Works of Art
Tamilnadu, 13th-14th century
Height 15 ½ in, 39.4 cm
Provenance: Jaipaul Galleries, Philadelphia, 1970s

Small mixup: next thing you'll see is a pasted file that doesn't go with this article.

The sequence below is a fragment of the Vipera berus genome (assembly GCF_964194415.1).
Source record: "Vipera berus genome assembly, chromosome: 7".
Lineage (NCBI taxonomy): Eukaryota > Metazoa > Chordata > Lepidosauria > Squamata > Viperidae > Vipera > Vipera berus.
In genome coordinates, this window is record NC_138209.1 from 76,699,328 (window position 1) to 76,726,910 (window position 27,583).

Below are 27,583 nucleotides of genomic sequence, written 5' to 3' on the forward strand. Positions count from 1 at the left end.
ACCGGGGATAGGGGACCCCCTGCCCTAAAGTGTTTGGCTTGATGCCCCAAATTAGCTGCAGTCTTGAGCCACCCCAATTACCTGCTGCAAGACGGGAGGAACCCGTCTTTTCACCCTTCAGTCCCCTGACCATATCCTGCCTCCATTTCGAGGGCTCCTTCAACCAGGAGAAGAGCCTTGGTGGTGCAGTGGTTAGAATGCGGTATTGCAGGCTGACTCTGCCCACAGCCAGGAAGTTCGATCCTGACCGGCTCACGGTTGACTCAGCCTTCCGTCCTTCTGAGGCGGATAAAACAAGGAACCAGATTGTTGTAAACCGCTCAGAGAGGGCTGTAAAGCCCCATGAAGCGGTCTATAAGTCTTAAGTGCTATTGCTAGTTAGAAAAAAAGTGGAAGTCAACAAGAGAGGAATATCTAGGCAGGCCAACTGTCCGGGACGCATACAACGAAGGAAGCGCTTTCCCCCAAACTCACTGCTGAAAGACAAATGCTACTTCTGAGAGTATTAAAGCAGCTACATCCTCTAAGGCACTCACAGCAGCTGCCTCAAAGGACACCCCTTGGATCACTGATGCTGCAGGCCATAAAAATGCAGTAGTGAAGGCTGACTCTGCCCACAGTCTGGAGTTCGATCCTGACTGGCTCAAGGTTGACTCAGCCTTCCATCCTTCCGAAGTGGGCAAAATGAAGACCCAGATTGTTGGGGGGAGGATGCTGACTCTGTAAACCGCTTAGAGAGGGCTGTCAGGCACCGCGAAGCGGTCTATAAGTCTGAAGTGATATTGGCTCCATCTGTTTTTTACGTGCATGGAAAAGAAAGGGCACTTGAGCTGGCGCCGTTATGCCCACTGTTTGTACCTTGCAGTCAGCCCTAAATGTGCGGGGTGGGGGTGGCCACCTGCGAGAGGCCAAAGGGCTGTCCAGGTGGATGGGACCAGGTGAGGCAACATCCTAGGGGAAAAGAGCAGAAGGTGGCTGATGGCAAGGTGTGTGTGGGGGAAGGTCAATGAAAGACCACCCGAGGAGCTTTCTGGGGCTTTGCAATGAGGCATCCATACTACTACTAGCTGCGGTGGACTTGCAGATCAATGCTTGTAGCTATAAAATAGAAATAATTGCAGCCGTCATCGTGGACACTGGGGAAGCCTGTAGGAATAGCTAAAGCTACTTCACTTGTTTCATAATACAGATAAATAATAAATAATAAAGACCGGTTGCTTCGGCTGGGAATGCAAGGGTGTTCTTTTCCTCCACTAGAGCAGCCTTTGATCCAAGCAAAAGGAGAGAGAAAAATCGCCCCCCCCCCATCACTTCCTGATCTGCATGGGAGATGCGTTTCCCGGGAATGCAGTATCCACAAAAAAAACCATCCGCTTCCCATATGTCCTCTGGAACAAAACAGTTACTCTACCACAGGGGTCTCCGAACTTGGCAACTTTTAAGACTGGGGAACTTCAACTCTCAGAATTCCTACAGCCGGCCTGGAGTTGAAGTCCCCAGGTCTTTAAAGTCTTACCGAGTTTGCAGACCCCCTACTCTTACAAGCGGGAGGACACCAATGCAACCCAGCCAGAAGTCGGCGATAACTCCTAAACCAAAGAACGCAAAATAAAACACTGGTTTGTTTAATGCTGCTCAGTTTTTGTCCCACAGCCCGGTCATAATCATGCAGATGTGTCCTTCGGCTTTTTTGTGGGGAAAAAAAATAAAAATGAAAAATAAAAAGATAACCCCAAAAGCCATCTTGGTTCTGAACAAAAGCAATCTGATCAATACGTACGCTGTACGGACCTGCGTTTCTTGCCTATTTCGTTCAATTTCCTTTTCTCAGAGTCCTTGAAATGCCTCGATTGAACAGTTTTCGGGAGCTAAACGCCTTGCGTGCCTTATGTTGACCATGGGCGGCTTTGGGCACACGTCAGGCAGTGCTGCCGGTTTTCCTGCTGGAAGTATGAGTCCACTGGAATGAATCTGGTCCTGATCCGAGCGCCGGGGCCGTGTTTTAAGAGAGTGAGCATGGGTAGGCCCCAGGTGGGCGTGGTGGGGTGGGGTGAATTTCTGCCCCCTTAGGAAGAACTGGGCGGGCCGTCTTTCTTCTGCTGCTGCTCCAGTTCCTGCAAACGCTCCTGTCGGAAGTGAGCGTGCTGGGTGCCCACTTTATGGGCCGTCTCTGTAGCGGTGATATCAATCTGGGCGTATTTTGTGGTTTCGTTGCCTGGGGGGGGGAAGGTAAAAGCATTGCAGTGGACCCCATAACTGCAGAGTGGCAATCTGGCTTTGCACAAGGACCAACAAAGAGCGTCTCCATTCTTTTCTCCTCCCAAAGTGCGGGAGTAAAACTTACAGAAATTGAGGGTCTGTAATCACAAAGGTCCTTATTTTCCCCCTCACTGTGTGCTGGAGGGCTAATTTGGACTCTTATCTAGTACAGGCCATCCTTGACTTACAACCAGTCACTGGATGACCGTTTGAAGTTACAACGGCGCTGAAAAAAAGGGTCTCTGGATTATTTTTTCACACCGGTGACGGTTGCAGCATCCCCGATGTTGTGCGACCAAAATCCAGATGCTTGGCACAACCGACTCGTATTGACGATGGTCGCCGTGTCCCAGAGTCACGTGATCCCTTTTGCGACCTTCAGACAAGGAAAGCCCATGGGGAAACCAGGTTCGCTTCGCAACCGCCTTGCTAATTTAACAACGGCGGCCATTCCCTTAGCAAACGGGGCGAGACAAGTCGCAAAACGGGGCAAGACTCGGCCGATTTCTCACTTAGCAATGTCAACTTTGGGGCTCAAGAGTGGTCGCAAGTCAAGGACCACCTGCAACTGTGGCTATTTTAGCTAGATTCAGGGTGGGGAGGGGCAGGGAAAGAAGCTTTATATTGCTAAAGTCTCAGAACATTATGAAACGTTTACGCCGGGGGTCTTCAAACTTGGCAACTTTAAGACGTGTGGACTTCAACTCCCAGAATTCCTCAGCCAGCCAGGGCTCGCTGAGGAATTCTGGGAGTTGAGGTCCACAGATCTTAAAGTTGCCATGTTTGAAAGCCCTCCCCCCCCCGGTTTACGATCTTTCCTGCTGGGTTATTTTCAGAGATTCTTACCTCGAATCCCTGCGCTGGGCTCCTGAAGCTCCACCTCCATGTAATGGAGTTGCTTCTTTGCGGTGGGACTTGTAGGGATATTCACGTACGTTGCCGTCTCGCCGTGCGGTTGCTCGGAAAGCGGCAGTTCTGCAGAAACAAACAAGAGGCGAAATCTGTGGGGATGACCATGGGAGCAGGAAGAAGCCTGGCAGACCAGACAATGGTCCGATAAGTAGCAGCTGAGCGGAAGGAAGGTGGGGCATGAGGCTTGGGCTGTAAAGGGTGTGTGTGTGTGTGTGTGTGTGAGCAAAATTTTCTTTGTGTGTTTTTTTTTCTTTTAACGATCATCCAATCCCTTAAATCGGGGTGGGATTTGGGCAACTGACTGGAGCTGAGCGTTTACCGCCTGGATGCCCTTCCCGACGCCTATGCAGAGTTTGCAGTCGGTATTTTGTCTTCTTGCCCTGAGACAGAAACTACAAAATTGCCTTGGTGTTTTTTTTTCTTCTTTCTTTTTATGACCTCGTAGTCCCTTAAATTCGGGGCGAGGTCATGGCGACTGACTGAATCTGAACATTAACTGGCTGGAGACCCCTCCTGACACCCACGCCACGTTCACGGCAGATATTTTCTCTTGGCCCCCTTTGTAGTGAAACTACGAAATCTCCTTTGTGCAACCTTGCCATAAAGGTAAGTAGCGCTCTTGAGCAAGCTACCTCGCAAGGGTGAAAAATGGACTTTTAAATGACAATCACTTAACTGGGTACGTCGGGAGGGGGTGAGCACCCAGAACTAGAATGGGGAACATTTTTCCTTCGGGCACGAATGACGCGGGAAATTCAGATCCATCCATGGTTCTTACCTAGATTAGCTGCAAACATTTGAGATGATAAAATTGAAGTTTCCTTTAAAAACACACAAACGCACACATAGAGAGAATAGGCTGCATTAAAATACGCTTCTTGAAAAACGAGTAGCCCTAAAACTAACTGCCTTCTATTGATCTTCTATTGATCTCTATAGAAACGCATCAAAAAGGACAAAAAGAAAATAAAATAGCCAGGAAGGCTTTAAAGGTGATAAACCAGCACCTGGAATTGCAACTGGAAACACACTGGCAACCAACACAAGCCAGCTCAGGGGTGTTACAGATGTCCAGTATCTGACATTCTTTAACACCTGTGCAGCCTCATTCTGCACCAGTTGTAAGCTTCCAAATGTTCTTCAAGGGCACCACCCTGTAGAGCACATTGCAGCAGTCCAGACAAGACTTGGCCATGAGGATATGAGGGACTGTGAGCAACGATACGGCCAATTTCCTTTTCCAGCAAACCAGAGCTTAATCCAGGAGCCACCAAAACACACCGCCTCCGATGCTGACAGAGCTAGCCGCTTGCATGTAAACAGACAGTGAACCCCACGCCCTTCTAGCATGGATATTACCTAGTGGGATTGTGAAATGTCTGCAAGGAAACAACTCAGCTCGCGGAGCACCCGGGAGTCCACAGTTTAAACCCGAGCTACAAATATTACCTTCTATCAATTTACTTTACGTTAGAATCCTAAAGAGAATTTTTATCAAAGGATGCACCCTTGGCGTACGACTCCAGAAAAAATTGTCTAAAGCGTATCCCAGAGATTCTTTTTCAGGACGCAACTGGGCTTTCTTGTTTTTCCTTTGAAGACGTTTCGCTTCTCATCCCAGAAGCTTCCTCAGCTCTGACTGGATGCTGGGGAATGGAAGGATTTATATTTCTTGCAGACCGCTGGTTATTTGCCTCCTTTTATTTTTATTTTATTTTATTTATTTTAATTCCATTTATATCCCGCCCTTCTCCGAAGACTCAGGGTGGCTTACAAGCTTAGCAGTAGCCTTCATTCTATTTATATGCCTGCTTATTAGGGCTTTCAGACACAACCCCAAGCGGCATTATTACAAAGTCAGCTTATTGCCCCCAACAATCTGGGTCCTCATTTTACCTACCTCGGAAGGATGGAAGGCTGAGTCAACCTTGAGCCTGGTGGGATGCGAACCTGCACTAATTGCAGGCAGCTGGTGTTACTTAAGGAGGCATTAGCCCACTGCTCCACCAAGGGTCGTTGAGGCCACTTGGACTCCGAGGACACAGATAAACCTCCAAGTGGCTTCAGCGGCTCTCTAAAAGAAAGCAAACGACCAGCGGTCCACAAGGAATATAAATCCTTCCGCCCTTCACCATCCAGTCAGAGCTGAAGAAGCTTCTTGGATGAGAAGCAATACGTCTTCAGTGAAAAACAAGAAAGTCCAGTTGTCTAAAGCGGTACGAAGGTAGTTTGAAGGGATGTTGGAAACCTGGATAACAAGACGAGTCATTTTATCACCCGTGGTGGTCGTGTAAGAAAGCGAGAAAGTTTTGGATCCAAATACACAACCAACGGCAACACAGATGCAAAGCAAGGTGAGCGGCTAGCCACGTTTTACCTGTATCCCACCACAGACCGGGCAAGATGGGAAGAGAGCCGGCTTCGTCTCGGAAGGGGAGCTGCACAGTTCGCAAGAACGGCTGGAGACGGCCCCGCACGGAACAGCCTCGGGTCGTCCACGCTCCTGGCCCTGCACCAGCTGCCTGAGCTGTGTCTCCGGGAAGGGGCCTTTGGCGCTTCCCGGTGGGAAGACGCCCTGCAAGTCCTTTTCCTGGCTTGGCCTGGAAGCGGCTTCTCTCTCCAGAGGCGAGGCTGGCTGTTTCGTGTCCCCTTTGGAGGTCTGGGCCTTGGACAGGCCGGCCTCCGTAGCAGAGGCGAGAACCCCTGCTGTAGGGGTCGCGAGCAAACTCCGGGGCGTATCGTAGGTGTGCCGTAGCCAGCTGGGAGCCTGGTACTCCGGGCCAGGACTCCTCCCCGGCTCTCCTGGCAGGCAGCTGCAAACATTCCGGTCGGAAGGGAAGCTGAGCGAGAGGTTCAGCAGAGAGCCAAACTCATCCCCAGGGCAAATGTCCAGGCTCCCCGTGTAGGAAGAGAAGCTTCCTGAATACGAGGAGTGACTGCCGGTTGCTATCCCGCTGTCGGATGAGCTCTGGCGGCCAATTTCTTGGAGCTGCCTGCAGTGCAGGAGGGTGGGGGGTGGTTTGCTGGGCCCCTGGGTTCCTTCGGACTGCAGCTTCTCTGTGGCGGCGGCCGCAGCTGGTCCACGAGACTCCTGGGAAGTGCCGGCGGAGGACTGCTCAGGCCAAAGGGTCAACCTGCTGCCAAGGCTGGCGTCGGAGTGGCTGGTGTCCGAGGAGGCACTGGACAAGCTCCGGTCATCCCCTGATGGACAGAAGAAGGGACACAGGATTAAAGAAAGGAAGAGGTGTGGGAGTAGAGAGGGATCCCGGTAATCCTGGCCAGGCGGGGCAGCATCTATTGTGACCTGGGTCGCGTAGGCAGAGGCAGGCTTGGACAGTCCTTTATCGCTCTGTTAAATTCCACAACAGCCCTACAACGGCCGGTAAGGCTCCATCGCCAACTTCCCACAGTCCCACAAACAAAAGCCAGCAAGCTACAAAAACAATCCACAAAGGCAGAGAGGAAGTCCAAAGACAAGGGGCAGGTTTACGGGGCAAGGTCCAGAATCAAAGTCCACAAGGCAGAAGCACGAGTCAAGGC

The elegant sway of this goddess’ body in tribhanga pose, a classic triple-bend posture, with its softly molded forms, swelling belly and firm breasts, all point to a thirteenth century date for this beautiful bronze. Rather than the common crown types seen in other bronzes for goddesses of various types, here it is clearly an elaborate jeweled coiffure mimicking Parvati or Uma’s husband Shiva’s jata-mukuta. The sculptor has carefully modeled the details; the jewelry is crisp and rests gently on the body. An intricate girdle interspersed with cloth and festoons of jewels contrasts nicely with the soft, rounded forms of her body. She wears a lot of jewelry, but it doesn’t overpower the form in any way. The manner in which the sacred thread undulates over her body and between her breasts enlivens the figure. One arms falls casually to her side while the other is lifted in a gesture suggesting that it once held a flower. The diaphanous material of her garment is suggested with subtle folds seen in the fabric.